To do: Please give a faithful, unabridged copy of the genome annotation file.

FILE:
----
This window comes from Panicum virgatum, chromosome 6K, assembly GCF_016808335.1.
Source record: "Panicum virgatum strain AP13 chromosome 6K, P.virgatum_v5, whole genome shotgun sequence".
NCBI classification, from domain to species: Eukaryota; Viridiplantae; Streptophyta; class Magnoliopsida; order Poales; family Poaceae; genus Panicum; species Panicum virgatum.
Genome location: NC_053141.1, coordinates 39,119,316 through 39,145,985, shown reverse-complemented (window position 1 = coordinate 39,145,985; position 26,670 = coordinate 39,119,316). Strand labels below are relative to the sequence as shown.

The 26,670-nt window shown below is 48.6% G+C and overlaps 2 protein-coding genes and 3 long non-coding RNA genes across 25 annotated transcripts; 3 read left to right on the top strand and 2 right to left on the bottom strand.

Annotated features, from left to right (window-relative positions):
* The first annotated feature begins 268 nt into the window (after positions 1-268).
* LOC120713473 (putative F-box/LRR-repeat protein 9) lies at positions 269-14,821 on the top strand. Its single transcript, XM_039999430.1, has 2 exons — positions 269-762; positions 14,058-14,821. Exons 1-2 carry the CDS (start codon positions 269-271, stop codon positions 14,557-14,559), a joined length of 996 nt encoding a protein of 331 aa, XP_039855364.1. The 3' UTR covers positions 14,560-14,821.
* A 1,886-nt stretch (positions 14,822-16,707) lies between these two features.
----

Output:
This window comes from Panicum virgatum, chromosome 6K, assembly GCF_016808335.1.
Source record: "Panicum virgatum strain AP13 chromosome 6K, P.virgatum_v5, whole genome shotgun sequence".
NCBI classification, from domain to species: Eukaryota; Viridiplantae; Streptophyta; class Magnoliopsida; order Poales; family Poaceae; genus Panicum; species Panicum virgatum.
Genome location: NC_053141.1, coordinates 39,119,316 through 39,145,985, shown reverse-complemented (window position 1 = coordinate 39,145,985; position 26,670 = coordinate 39,119,316). Strand labels below are relative to the sequence as shown.

The 26,670-nt window shown below is 48.6% G+C and overlaps 2 protein-coding genes and 3 long non-coding RNA genes across 25 annotated transcripts; 3 read left to right on the top strand and 2 right to left on the bottom strand.

Annotated features, from left to right (window-relative positions):
* The first annotated feature begins 268 nt into the window (after positions 1-268).
* LOC120713473 (putative F-box/LRR-repeat protein 9) lies at positions 269-14,821 on the top strand. Its single transcript, XM_039999430.1, has 2 exons — positions 269-762; positions 14,058-14,821. Exons 1-2 carry the CDS (start codon positions 269-271, stop codon positions 14,557-14,559), a joined length of 996 nt encoding a protein of 331 aa, XP_039855364.1. The 3' UTR covers positions 14,560-14,821.
* A 1,886-nt stretch (positions 14,822-16,707) lies between these two features.